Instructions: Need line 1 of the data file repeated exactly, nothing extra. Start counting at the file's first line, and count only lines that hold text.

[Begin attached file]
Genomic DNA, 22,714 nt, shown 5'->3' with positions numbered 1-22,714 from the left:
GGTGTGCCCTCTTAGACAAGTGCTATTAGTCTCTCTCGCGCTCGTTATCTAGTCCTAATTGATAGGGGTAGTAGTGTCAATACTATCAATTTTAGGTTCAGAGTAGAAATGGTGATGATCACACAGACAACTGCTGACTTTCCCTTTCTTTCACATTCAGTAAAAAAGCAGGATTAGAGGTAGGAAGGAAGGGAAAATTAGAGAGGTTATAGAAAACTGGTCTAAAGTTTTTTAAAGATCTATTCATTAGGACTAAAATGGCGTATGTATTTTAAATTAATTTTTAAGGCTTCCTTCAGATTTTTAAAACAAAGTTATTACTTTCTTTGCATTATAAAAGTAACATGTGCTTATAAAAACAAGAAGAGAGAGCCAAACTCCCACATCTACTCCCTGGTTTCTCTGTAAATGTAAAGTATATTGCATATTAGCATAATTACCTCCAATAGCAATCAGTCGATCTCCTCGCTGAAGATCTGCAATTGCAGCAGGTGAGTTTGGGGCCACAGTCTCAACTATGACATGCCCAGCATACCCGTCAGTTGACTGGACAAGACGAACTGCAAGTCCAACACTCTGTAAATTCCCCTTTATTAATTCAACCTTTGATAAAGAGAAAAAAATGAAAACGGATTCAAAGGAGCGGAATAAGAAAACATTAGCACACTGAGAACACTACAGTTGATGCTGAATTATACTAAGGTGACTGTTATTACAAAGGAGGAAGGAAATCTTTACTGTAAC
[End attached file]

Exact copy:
Genomic DNA, 22,714 nt, shown 5'->3' with positions numbered 1-22,714 from the left: